Friday, 24 August 2012

Simple Script to test Sharding on MongoDB

Sharding, eh? There's so many questions on a daily basis about sharding -
  • What is sharding?
  • How do I do shard?
  • When do I do shard?
    • How do I know I need to shard?
  • How many shards do I need?
  • What shard key should I use?
  • Can I change my shard key?
  • What's a hotspot?
  • How many shards do I need?
  • Do I have a replica set within a shard?
  • etc
 and everyone is unique with a different use-case so the answer isn't always the same.

Here's the official documents page (on sharding) and Kristina's blog, which is simply excellent on so many levels - I recommend reading both links (btw, it'll take a while :). Kristina uses some awesome analogies to explain sharding.

This blog post isn't about the technicalities of sharding, there are much more intelligent people than me who can explain that. I wrote a simple script to learn a bit more sharding and for reproducing issues and I thought I'd share it. It's written in bash because I didn't want to worry about dependencies :)

After you run the script, you should be able to run 
 $ mongo twitter --eval 'sh.status()'  
from your local shell and you should see something like the following indicating that you have now created a sharded cluster with a sharded database "twitter", a sharded collection "tweets"
 MongoDB shell version: 2.0.6  
 connecting to: twitter  
 --- Sharding Status ---  
  sharding version: { "_id" : 1, "version" : 3 }  
   { "_id" : "shard0000", "host" : "localhost:10000" }  
   { "_id" : "shard0001", "host" : "localhost:10001" }  
   { "_id" : "shard0002", "host" : "localhost:10002" }  
   { "_id" : "admin", "partitioned" : false, "primary" : "config" }  
   { "_id" : "twitter", "partitioned" : true, "primary" : "shard0000" }  
     twitter.tweets chunks:  
         shard0000  1  
       { "query" : { $minKey : 1 }, "max_id" : { $minKey : 1 } } -->> { "query" : { $maxKey : 1 }, "max_id" : { $maxKey : 1 } } on : shard0000 { "t" : 1000, "i" : 0 }  

Hopefully it's of interest or help to someone :)

Sunday, 19 August 2012

Killer Kettlebell Workout

Since starting kettlebells (3 months ago) my fitness, strength and flexibility have definitely improved. My hips have a strong tendency to lock, meaning that my gluteal muscles don't fire so the hamstrings are over-compensating.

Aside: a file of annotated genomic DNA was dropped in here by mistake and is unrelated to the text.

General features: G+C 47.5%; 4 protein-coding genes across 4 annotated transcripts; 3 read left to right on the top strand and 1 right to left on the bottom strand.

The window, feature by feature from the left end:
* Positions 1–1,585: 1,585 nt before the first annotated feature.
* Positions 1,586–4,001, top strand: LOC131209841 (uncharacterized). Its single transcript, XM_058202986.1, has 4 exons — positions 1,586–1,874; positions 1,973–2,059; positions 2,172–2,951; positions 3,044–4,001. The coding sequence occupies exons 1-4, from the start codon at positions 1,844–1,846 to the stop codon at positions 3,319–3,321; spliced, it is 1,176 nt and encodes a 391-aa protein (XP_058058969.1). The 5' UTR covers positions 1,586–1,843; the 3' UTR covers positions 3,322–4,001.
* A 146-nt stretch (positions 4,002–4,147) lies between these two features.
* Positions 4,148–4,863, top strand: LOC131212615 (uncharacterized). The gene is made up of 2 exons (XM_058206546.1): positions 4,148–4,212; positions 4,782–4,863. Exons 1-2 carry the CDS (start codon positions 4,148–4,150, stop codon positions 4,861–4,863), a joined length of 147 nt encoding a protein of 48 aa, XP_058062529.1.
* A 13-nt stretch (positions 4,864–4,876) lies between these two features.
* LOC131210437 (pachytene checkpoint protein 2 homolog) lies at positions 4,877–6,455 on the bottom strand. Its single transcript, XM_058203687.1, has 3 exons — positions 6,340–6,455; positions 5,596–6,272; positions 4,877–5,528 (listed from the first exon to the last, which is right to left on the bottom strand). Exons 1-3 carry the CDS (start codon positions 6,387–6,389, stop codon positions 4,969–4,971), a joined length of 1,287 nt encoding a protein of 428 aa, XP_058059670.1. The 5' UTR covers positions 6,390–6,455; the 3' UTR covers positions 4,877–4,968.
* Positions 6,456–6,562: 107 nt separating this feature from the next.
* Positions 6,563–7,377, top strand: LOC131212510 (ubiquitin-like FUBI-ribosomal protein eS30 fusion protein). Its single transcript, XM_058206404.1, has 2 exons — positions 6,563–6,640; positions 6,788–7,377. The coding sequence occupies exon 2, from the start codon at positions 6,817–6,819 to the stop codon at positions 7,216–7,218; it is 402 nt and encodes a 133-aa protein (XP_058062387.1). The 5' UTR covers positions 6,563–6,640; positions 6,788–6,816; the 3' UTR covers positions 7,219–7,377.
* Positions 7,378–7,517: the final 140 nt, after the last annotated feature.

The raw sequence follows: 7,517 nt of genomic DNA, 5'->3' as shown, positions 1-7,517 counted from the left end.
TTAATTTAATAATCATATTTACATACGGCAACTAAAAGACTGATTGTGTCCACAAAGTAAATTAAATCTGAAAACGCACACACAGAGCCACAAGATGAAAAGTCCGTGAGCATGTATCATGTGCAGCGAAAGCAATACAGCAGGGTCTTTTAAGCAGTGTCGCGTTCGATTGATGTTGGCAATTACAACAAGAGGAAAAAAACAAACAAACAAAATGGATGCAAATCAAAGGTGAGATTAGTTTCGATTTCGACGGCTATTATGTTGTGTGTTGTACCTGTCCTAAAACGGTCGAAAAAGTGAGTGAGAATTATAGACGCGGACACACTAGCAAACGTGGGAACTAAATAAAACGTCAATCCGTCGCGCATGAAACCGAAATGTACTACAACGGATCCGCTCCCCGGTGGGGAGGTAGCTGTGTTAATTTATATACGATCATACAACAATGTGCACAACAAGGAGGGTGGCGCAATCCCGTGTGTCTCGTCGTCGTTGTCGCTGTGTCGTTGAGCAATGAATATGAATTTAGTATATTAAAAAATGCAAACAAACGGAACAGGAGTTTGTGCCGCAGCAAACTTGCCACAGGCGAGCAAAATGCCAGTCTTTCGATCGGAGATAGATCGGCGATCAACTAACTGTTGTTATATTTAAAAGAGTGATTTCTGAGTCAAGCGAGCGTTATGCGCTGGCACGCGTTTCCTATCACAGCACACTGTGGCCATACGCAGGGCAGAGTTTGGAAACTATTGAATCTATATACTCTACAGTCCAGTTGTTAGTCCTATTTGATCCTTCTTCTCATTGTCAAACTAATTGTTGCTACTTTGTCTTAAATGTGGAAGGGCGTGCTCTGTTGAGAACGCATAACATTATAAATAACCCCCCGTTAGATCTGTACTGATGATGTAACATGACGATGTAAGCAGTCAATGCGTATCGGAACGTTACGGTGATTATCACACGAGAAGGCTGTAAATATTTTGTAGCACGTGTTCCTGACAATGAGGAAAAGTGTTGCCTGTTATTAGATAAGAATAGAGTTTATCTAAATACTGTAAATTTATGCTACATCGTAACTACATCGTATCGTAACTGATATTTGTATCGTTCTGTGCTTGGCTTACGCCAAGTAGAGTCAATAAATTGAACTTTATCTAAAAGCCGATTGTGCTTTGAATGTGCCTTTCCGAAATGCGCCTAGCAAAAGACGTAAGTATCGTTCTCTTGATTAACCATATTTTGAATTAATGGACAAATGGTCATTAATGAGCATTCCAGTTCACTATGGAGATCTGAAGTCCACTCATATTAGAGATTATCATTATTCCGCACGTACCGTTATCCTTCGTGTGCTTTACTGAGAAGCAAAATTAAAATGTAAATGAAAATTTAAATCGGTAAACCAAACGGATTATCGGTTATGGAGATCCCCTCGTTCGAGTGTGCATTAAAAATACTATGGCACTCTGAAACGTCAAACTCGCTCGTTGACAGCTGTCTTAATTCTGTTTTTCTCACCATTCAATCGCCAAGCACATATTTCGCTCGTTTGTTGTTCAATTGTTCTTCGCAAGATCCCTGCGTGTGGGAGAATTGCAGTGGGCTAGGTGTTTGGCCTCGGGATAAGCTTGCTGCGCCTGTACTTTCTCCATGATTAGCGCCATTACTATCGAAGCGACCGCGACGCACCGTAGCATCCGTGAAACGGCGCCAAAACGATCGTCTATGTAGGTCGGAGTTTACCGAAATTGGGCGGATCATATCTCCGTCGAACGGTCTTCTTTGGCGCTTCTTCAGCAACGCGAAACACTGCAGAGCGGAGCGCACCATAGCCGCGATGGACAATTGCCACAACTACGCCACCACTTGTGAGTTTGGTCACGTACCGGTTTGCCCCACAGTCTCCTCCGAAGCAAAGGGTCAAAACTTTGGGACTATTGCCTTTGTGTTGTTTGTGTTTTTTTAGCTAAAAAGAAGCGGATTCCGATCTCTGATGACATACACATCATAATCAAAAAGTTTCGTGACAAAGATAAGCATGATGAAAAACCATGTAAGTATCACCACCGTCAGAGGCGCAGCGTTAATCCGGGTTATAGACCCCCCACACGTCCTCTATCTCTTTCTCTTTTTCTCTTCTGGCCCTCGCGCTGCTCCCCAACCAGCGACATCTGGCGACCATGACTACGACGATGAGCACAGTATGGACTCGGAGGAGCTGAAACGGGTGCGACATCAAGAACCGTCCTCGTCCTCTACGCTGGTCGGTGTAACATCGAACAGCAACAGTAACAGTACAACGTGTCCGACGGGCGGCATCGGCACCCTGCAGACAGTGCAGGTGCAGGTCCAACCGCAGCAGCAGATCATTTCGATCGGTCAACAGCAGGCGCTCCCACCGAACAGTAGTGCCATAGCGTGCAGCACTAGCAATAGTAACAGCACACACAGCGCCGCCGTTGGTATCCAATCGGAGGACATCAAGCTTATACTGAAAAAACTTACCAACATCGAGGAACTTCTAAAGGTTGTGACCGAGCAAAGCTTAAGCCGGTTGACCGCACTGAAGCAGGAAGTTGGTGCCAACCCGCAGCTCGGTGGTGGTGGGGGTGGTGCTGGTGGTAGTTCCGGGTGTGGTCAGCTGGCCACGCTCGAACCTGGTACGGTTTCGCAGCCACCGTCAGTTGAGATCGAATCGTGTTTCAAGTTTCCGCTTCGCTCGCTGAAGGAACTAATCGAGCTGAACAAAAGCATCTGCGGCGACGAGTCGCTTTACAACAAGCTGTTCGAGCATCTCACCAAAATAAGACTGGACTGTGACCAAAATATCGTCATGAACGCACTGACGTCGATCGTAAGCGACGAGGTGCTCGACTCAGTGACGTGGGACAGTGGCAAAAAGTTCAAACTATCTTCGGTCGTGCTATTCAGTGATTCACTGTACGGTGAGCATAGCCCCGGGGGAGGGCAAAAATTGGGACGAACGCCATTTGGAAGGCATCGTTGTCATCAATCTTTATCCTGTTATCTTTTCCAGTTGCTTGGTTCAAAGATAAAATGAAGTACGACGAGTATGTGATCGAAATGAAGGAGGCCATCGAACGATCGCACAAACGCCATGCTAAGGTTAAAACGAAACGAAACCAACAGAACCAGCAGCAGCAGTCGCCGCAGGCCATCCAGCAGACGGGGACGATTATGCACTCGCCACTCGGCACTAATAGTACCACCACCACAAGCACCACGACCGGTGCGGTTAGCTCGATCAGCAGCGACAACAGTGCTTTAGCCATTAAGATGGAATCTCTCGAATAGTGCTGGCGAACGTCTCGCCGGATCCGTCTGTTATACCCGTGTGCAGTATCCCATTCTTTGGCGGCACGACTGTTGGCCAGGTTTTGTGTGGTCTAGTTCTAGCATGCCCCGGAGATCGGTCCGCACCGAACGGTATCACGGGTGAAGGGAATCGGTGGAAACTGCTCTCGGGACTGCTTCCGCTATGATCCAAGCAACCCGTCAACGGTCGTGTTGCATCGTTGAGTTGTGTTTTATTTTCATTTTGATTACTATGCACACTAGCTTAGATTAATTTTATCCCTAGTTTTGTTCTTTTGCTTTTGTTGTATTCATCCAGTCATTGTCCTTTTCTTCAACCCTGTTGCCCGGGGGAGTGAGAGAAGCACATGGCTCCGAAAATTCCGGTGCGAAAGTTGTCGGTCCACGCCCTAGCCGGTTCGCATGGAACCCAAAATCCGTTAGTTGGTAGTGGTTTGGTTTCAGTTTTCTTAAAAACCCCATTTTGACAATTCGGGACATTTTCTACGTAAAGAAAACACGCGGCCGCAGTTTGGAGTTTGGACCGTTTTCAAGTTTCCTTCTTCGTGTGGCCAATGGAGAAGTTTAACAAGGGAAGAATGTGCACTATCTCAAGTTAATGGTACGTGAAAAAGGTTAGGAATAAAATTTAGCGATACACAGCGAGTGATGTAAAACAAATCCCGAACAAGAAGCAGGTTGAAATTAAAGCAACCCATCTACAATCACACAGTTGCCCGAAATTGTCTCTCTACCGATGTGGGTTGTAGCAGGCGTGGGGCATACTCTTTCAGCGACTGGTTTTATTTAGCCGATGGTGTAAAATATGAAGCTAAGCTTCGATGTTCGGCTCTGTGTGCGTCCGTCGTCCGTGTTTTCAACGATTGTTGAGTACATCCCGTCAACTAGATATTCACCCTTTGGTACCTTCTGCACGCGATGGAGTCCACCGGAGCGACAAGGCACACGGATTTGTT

I've noticed a definite improvement on the bike when climbing (legs have more power and less restriction at the top of the motion) whilst body fat and overall weight has dropped.

I did this workout on Friday past and although I'm biased, I think it was pretty cool and so thought I'd share -

  • 7 minutes run
  • Half-Planks * 10 L/R
  • Backward leg-lunges with stretch * 10 L/R 
  • Front squats, toes touching the wall * 10
  • Skipping * 50
  • Bridge * 10
  • Single-Leg Bridge * 10 L/R
  • Skipping * 50
  • Reverse-Curls * 10

  • Ladder
    • 3 * {Pull-Ups (1, 2 3) & Push-Ups (2, 4, 6)
  • Countdown
    • Swings/Squats (35/5, 30/10, 25/15, 20/15, 15/20, 10/25, 10/30, 5/35)
    •  All the swings were with 24kg; Squats (24kg all sets for first 15 reps, then 20kg)
  • 7 minutes run
  • Stretch

Friday, 17 August 2012

Help, someone's trying to hack my Facebook account!

So I received a phone call with a friend saying the exact words in the title.

This friend suddenly started receiving password notifications for several of their social networking sites (Facebook, Twitter etc) and other applications. The more interesting aspect is that this friend has an upcoming legal case so the multiple password notifications from independent applications and sites was a little more than conincidental. Given all the incorrect uses of the word "hacker", I refuse to call this person or people "hacker(s)" and really, what he/she/they did is not that subtle.